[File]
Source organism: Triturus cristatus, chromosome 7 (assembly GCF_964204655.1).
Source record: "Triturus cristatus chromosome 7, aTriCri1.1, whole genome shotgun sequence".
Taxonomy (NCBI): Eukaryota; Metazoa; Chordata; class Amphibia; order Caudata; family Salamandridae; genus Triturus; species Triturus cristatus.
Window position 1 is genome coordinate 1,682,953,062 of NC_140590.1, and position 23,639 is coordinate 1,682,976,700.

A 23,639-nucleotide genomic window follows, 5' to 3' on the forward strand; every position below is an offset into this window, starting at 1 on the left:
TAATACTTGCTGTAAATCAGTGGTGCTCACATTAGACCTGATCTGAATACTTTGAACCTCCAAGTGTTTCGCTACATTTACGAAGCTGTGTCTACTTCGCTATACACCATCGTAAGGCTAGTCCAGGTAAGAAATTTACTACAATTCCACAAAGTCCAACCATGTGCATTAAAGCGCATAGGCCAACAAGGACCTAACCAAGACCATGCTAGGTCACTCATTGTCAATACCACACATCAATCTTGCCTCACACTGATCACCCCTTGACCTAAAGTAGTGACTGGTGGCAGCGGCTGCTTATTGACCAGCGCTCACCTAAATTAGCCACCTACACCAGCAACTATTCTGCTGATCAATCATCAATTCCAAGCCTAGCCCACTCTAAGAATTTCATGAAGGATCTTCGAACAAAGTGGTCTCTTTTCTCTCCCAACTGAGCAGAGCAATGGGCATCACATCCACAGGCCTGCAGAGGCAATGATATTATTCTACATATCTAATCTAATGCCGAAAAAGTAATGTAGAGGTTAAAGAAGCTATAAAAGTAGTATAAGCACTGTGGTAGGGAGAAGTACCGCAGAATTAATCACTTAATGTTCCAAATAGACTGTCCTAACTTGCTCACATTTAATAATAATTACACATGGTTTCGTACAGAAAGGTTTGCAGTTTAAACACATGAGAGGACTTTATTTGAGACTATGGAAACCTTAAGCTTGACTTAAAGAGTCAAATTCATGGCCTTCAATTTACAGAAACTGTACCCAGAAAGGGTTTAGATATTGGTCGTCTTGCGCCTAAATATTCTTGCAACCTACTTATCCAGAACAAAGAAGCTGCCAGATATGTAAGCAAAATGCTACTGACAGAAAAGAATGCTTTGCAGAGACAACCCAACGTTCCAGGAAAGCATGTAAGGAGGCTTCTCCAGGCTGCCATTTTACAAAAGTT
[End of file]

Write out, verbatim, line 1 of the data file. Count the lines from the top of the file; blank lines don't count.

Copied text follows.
Source organism: Triturus cristatus, chromosome 7 (assembly GCF_964204655.1).